rediff.com

NewsApp (Free)

Read news as it happens
Download NewsApp

Available on  

Rediff News  All News 
Rediff.com  » Business » BRIC report turns Roopa a celebrity

BRIC report turns Roopa a celebrity

January 14, 2004 11:51 IST

She is all of 25. But when she sells the "India story", CEOs twice her age listen with rapt attention. Meet Roopa Purushothaman, co-author of the BRIC (Brazil, Russia, India, China) report that places India among the top three global economies by 2050.

An associate economist with Goldman Sachs in London, Purushothaman says she never quite anticipated the kind of response the report she wrote with Dominic Wilson last October has generated in India. "In other countries, Brazil, Russia and China, it has not been so," she says.

Her new celebrity status amuses Purushothaman and it has already resulted in her vacation in India turning into almost an official one. "I would like to unwind once I get back to London," Purushothaman says.

An undergraduate from Yale with double specialisation in ethics, politics and economics, and international relations, and a graduate from the London School of Economics, Purushothaman is now doing a more focused study on India and its incredible performance in the services sector.

Ask her what is behind the bullish sentiment about India and she says the past 12 months have seen an encouraging dose of reforms. Purushothaman, however, warns against complacency, and feels that a lot of ground needs to be covered on labour reforms and implementation issues.

The BRIC report itself acknowledges that for India to achieve the level of development that Italy enjoys now, there should be macroeconomic stability, efficient institutions, openness to trade and foreign investment, a high level of education, stability in governance and less corruption.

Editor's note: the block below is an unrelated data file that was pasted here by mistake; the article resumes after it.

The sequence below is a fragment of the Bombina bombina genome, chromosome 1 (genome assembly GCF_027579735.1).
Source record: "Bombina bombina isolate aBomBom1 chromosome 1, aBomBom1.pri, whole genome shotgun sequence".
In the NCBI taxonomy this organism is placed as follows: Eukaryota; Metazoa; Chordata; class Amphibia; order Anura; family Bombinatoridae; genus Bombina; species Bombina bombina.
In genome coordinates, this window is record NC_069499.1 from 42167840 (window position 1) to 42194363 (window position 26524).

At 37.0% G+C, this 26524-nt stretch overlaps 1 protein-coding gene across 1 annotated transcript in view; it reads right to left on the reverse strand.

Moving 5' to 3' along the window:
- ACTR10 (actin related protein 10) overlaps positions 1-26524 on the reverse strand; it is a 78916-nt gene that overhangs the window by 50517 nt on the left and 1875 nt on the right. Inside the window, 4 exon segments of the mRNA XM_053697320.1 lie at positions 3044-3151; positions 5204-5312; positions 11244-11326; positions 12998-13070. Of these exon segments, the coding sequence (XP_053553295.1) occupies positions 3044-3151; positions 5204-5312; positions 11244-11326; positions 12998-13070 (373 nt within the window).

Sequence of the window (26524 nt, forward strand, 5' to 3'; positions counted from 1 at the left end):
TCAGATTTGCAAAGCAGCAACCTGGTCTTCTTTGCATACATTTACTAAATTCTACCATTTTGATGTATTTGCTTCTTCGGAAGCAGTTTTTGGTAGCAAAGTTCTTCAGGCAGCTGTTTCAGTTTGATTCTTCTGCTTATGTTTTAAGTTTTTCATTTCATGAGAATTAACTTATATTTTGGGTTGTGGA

According to the paper, the BRIC economies will be larger than those of the United States, United Kingdom, Japan, France and Italy by 2050. India will trail only China and the US. It, however, assumes that the equilibrium exchange rates will prevail and China's remnibi will be on free float.

She says talk of the global Indian amuses her. Born and raised in the US, Purushothaman says that the identity crisis of second generation Indians is not as much a problem there as in the UK, where she is currently based.

In her Yale days, Purushothaman undertook micro-level studies on household savings and consumption patterns in India, and also looked at risks and the financial market mechanism. She worked under well-known economist T N Srinivasan.

Abhilasha in New Delhi